Expose: AT&T California Fiber Optic Scandal: Billions Charged for Broadband that Never Showed Up.

08/28/2017 11:58 pm ET

Pacific Telesis (now AT&T California), 1994 Investor Fact Book, Excerpt 1.

(Right-click on the image to enlarge.)

In 1993, Pac Bell California announced it would be spending $16 billion on fiber optic upgrades to 5.5 million homes by the year 2000; 1.5 million by 1996. This was 24 years ago. This page is from the Pacific Telesis 1994 Investor Fact Book.

Virtually no one knows the history of fiber optic broadband in America, much less what happened in their state, even though they were charged thousands of dollars per household. Instead, in 2017, we get embarrassing proposed laws, such as SB-649 in California, which claims that if the State just frees the companies from regulations, they will deliver new, ‘fabulous’, broadband wireless services. These are tied to other bills and new proposed regulations, including current FCC proceedings to ‘shut off the copper’ and replace it with wireless. It is time for investigations, not new gifts to AT&T et al.

I’ll get back to this in a moment

In Part 1 we detailed:

  • The price of the basic AT&T California state utility phone service went up 138% from 2008-2016. And this was just the basic service; other parts of the service like ‘nonlisted numbers’ or directory assistance calling went up 525% to 1891%, since 2004. Calling features, like Call Waiting, which went up 240%, are just pure profit and cost less than a penny to offer.
  • The companies manipulated the accounting of access “landlines”. While there have been declines in basic wired phone service, it turns out that the exact same wires – the copper wires, are also used for U-verse, which is a copper-to-the-home service that is based on the existing utility wires. And there are other services, from DSL, an older copper-based broadband service, as well as Business Data Services (also known as ‘special access’ services), which are the wires to ATM machines or are the fiber wires that go to the cell sites, and none of these other wires are never mentioned or even counted by the phone companies, the FCC or the State.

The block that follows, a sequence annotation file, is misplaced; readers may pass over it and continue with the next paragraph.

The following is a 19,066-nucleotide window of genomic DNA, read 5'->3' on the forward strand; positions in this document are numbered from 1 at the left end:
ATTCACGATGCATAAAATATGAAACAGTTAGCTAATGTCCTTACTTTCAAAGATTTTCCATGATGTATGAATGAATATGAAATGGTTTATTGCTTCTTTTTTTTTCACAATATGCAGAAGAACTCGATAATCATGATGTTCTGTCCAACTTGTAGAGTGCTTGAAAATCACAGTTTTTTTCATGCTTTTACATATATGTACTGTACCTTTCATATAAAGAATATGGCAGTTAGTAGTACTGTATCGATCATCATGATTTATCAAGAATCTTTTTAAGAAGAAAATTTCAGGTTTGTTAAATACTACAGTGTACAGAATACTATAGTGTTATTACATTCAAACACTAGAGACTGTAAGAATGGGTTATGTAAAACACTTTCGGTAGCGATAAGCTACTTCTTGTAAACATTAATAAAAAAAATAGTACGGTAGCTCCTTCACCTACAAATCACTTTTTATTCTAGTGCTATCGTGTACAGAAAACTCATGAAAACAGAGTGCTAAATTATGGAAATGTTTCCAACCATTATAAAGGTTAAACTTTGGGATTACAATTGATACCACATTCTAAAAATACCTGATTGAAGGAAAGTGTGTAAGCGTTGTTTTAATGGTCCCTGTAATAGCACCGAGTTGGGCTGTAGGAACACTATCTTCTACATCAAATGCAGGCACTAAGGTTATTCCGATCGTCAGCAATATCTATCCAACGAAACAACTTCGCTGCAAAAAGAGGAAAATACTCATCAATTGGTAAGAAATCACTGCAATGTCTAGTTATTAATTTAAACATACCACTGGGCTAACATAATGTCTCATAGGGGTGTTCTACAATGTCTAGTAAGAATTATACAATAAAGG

• The State admits that it doesn’t collect or examine basic data about the companies’ financials anymore. The California PUC is simply allowing the companies to be ‘deregulated’, which is now just the punchline to a bad joke as it always means – give more money to AT&T, smile, then do it again.
  • This new proposed bill is just a put-on job: Worse, like talking to someone with Alzheimers who can’t remember yesterday, much less the last few hours, there is a proposed piece of legislation, SB-649, in the California State Assembly that is based on wireless ‘vaporware’, and the same false claims—if only we get rid of pesky regulations and preempt any zoning or customer challenges, we will get a fabulous broadband wireless future, “5G”. It doesn’t exist yet and whatever shows up will require a fiber optic wire and will have a range of a ‘small cell’, a city block or so.
  • Moreover, the state senators that are proposing the bill have not only gotten campaign contributions from AT&T, but also get AT&T Foundation grant monies for their districts.

Part 1 concluded that what is really needed are investigations and audits of AT&T’s financial books, now. There is an investigation of Verizon New York by the NY State Public Service Commission that corroborated our findings; that there are massive financial cross-subsidies between and among the wireline state utility and all of the other Verizon affiliates, including the wireless company. AT&T California appears to be doing the same financial chicanery.